The last few months have seen a lot of change. Endings and beginnings. We left Victoria and moved to Corvallis, Oregon. November was our last month in Canada. I’m still settling in here, a process that always takes longer than I anticipate. Two members of my extended family passed away and in the grey darkness of winter, it can be hard to see the light or the reason why some things happen.
“All endings are also beginnings. We just don’t know it at the time.” – The Five People You Meet in Heaven, Mitch Albom
But now that the solstice is past and the days are getting longer, we have set up many of the basics here so we can focus on getting to know a new place. New plants and wildlife, new birds, new places to go. Moving is always exciting, but always involves challenges I often seem to underestimate until I’m in the thick of it.
Its a bit strange for me to move back to the United States again. I haven’t lived in this country since May 2011. In seven and a half years, a lot has happened. Both to this place and to me. When I left, I admit I never really wanted to come back, but sometimes opportunities come up and you go with them. Its all an opportunity for a learning experience anyway.
There’s a lot that I miss about Victoria. Starting my journey into bird-watching there made me feel more connected to the land and nature around me than I’ve ever felt before. But its not such a different environment here and I see many familiar birds that make me feel at home again.
Other familiar birds like Belted Kingfisher, Great Blue Herons and Song Sparrows are kind of comforting while newer birds like the Black-capped Chickadee are exciting to get to know. There are many more new birds to meet just around the corner if I look. And just like bird-watching helped me while grieving my first cat’s death, I know it will help me feel at home in a new place if I just go out and look and listen. To remember that to feel a connection to another living thing is an important feeling that can bring joy to a small moment.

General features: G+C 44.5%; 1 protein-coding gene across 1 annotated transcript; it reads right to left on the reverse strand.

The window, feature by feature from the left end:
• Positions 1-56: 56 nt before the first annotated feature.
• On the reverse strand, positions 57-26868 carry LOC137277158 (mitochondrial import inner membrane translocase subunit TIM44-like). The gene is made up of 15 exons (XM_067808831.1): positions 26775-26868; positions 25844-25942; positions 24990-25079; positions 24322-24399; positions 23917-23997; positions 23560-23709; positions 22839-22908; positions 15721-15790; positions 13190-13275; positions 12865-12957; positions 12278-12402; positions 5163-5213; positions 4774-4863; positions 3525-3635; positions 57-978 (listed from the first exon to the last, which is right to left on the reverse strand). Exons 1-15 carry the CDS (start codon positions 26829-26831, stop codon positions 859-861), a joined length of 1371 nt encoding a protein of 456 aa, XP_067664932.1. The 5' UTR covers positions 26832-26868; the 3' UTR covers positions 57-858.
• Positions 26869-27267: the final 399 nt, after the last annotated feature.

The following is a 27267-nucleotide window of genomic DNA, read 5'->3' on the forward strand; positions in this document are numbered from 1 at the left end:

A few months ago I went on a trip to the North Island, Vancouver Island and spent a night camping at Nimpkish Lake. That evening, while walking along the lakeside, I spotted an American Dipper strutting its stuff on a fallen tree out in the water. American Dippers are song birds, and the only aquatic ones in North America. They typically live and hunt near fast-moving rivers with rocky bottoms in the western U.S. and Canada; this is the first one I’ve seen at a lake. Listen to this one’s song and have fun watching him in my video below:
While Amber is enjoying her giant new cat tree that is taller than I am (providing a good escape from my affection), other new changes are afoot here, too!
I have exciting news if you haven’t noticed yet. I took a leap and got my own domain name. (My first one!) That’s right – this is now fossilsandfauna.com! The wordpress site will still link you to the right page, though, so need to update any links.
There are some new pages to check out, too. There’s a page on birding with my life list and backyard bird list with photos! With my backyard feeder, I am watching backyard birdies even more now. For you cat lovers, I added a page about my kitties.
I was planning a bike ride and birding today, but with a wind warning out and a lot of gusts, I decided to stay home. Then I started a tumblr. If you are there, feel free to add me or check it out. I’m excited for a place to share some quick and shorter content as I prefer blog posts with more than just pictures.
This is all a constant work in progress, so we will see how it evolves over time. I hope you are all well this spring! Since its been a year here, I’m planning a little about me blog post. If you want to know anything, let me know here!